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## How to configure git

It is important to [configure your git username and email address](
https://mmg-gitlab.fjfi.cvut.cz/gitlab/help/gitlab-basics/start-using-git.md#add-your-git-username-and-set-your-email),
since every git commit will use this information to identify you as the author:

    git config --global user.name "John Doe"
    git config --global user.email "john.doe@example.com"

In the TNL project, this username should be your real name (given name and
family name) and the email address should be the email address used in the
Gitlab profile. You should use the same configuration on all computers where
you make commits. If you have made some commits with a different email address
in the past, you can also add secondary email addresses to the Gitlab profile.

## How to write good commit messages

Begin with a short summary line a.k.a. message subject:

- Use up to 50 characters; this is the git official preference.
- Finish without a sentence-ending period.

Continue with a longer description a.k.a. message body:

- Add a blank line after the summary line, then write as much as you want.
- Use up to 72 characters per line for typical text for word wrap.
- Use as many characters as needed for atypical text, such as URLs, terminal
  output, formatted messages, etc.
- Include any kind of notes, links, examples, etc. as you want.

See [5 Useful Tips For A Better Commit Message](
https://robots.thoughtbot.com/5-useful-tips-for-a-better-commit-message) and
[How to Write a Git Commit Message](https://chris.beams.io/posts/git-commit/)
for examples and reasoning.

## How to split commits

Extensive changes should be split into multiple commits so that only related
changes are made in each commit. All changes made in a commit should be
described in its commit message. If describing all changes would not result in
a good commit message, you should probably make multiple separate commits.

Multiple small commits are better than one big commit, because later they can be
easily [squashed](https://git-scm.com/book/en/v2/Git-Tools-Rewriting-History)
together, whereas splitting a big commit into logical parts is significantly
more difficult.

> __Tip:__ Use `git add -p` to stage only part of your working tree for the next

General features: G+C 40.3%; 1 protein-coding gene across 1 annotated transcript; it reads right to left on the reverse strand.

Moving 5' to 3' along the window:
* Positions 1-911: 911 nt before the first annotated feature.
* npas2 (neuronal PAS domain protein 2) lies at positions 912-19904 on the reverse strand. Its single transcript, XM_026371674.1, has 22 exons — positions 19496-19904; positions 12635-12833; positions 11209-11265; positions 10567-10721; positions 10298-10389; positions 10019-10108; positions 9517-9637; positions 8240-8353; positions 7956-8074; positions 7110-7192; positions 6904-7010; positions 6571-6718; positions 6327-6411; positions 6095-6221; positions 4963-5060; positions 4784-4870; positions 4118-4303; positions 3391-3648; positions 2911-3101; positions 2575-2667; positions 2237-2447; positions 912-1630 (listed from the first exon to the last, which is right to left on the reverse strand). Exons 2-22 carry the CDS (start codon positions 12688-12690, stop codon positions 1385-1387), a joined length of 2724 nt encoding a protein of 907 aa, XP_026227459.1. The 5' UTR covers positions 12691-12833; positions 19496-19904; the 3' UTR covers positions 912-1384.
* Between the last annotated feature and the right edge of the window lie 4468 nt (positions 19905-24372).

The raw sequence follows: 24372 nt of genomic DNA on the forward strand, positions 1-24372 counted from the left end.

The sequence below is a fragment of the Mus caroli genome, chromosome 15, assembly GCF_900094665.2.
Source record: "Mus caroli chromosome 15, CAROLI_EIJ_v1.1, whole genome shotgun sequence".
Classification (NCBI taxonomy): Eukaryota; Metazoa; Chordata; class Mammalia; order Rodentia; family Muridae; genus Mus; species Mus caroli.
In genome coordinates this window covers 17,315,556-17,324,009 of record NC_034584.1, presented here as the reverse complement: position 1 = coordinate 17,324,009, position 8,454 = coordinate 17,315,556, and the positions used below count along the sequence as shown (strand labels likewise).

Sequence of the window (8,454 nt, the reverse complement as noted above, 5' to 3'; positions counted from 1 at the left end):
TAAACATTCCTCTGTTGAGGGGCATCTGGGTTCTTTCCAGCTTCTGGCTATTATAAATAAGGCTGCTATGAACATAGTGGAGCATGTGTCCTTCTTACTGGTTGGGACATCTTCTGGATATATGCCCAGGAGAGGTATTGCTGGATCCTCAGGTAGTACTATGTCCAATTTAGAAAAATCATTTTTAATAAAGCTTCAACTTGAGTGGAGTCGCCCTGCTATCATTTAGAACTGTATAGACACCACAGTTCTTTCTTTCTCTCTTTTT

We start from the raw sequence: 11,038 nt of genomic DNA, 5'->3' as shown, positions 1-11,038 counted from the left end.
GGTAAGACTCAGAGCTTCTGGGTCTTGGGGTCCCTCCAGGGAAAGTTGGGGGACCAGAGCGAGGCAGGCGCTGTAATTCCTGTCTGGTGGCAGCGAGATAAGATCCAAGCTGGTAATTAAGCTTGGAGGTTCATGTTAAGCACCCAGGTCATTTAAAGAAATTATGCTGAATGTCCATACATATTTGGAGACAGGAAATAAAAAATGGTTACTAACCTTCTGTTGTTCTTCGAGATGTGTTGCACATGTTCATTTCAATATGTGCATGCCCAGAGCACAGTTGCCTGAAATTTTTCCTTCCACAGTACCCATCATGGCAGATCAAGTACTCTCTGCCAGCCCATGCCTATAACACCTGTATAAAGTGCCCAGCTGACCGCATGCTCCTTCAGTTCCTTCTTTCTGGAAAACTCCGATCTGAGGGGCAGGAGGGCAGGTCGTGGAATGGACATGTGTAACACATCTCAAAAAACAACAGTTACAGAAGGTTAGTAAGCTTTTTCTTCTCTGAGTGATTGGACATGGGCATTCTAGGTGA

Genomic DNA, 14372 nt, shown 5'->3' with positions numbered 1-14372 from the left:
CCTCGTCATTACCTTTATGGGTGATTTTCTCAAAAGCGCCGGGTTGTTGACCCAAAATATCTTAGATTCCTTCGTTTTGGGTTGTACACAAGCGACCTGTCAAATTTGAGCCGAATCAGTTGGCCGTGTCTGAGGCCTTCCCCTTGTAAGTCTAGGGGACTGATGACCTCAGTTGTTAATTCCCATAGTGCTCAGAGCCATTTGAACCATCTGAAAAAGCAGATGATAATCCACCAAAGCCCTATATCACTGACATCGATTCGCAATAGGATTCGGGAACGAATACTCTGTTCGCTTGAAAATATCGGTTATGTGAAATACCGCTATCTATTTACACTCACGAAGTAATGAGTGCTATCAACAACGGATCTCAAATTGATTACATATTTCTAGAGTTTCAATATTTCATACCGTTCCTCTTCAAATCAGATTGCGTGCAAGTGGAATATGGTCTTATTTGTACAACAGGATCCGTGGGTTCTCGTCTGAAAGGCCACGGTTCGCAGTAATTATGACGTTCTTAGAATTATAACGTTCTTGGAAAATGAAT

> commit. See [git add -p: The most powerful git feature you're not using yet](
https://johnkary.net/blog/git-add-p-the-most-powerful-git-feature-youre-not-using-yet/).

## Rebase-based workflow

The development of new features should follow the rebase-based workflow:

- Create a new _feature_ branch based on the main branch (`develop`).
- Make commits with your work in the feature branch.
- When there are other new commits in the `develop` branch, you should do a
  [rebase](https://git-scm.com/book/en/v2/Git-Branching-Rebasing) to rewind your
  commits on top of the current develop branch.
    - If there are conflicts, you will need to resolve them manually. Hence, it
      is a good practice to rebase as often as possible (generally as soon as
      the changes appear in the `develop` branch) and to split commits into
      logical parts.
- When your work is ready for review, you can open a [merge request](
  https://mmg-gitlab.fjfi.cvut.cz/gitlab/tnl/tnl-dev/merge_requests/new).
    - If the branch is not ready for merge yet, prepend `[WIP]` to the merge
      request title to indicate _work in progress_ and to prevent a premature
      merge.
    - This is also a good time to squash small commits (e.g. typos, forgotten
      changes or trivial corrections) with relevant bigger commits to make the
      review easier.
- When reviewed, the feature branch can be merged into the develop branch.

The main advantages of this workflow are linear history, clear commits and
reduction of merge conflicts. See [A rebase-based workflow](
https://brokenco.de/2010/04/02/a-rebase-based-workflow.html) and
[Why is rebase-then-merge better than just merge](https://stackoverflow.com/a/457988)
([complement](https://stackoverflow.com/a/804178)) for reference.